DEA Tries To Kill North American Hemp Industry

Date: Fri, 08 Oct 1999
Subject: DEA Tries To Kill North American Hemp Industry

DrugSense FOCUS Alert, #130, Fri, 08 Oct 1999

U.S. farmers have been prohibited from growing industrial hemp for
decades, ever since marijuana was outlawed. In that time Americans have
still used hemp products but they have been forced to import hemp from
other countries. One hemp product that has been imported is hemp seed,
which is used as bird food, and to produce other goods, like hemp seed

While the American government has been too dumb to see how American
farmers are being hurt by these polices, the Canadian government has
taken a more enlightened position by issuing permits to some farmers to
grow the crop. The Canadian farmers were just about to reap the
benefits and illustrate idiocy of the U.S. position, when, suddenly,
the DEA confiscated a huge shipment of Canadian hemp seed before it
crossed into the U.S.

This action is a crushing blow to the hemp industry, and it is a
blatant violation of the law. The hemp industry explains the situation
further at

The issue has raised some media attention, like the article from the
New York Times below. Please write a letter to the Times and/or other
papers that have carried to story to protest this absurd and illegal

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Source: New York Times (NY)


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Source: New York Times (NY)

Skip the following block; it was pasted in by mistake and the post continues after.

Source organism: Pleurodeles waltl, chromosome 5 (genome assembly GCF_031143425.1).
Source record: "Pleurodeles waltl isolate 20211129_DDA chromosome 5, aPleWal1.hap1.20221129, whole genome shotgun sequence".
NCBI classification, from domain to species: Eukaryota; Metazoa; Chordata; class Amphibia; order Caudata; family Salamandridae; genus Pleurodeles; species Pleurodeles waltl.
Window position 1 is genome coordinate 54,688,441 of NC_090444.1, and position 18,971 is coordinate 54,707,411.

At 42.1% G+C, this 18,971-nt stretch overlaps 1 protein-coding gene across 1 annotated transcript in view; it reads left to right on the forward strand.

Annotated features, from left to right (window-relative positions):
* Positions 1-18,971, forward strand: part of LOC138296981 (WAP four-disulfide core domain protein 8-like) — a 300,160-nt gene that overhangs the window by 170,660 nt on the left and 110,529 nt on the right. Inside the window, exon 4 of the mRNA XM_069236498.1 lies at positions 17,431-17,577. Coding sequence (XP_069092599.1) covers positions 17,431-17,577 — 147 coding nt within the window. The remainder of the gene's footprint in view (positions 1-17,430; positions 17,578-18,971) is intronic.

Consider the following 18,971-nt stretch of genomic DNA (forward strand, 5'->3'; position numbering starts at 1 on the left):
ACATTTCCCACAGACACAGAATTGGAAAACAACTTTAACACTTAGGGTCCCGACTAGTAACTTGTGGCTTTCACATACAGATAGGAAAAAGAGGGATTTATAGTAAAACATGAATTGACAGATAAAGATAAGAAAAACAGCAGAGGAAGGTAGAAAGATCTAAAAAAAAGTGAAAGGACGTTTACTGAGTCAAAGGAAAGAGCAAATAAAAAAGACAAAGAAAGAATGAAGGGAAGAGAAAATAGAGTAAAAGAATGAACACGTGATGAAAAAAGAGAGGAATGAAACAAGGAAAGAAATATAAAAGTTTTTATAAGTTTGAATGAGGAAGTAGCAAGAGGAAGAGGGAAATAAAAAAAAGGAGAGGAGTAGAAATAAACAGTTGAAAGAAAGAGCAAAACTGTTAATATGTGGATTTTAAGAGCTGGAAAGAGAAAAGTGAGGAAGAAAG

Copyright: 1999 The New York Times Company
Author: Christopher S. Wren
MAP: Topical News Shortcut:


What do 40,000 pounds of birdseed have in common with America’s war on
drugs? Nothing, says Jean Laprise, an Ontario farmer who shipped the
birdseed to his American customers only to have it seized when it
crossed the U.S.-Canadian border.

Everything, say the U.S. government and its critics, but for altogether
different reasons.

The birdseed, nearly 20 tons of it, has been locked in a Detroit
warehouse since Aug. 9, when it was impounded by the United States
Customs Service. The reason: the seed consists of sterilized seeds
processed from industrial hemp.

Laprise has found himself mired in one of the more bizarre episodes of
Washington’s campaign to curb illicit drug use. Hemp and marijuana are
different varieties of the same plant species, Cannabis sativa, though
the government rarely distinguishes between them.

“They say it’s a tractor trailer full of drugs,” Laprise said. “We say
it’s a tractor trailer full of birdseed.”

But while smoking marijuana delivers a psychoactive high, smoking hemp
gives only a headache. Tetrahydrocannabinol, known as THC, the
psychoactive component in marijuana, usually varies between 4 and 20
percent of a leaf. Industrial hemp has a THC below 1 percent.

The birdseed seized in Detroit had a THC content of barely .0014
percent, which wouldn’t give a bird a buzz.

John Roulac, the president of Nutiva, a company in Sebastapol, Calif.,
that buys hemp seeds from Laprise’s operation for food products, said
that seeds themselves have no THC, and whatever gets detected comes
from contact with leaves of the hemp plant.

Roulac said the amount of THC was “like an olive pit in a railroad

Laprise, whose company, Kenex Ltd., grows and processes hemp with the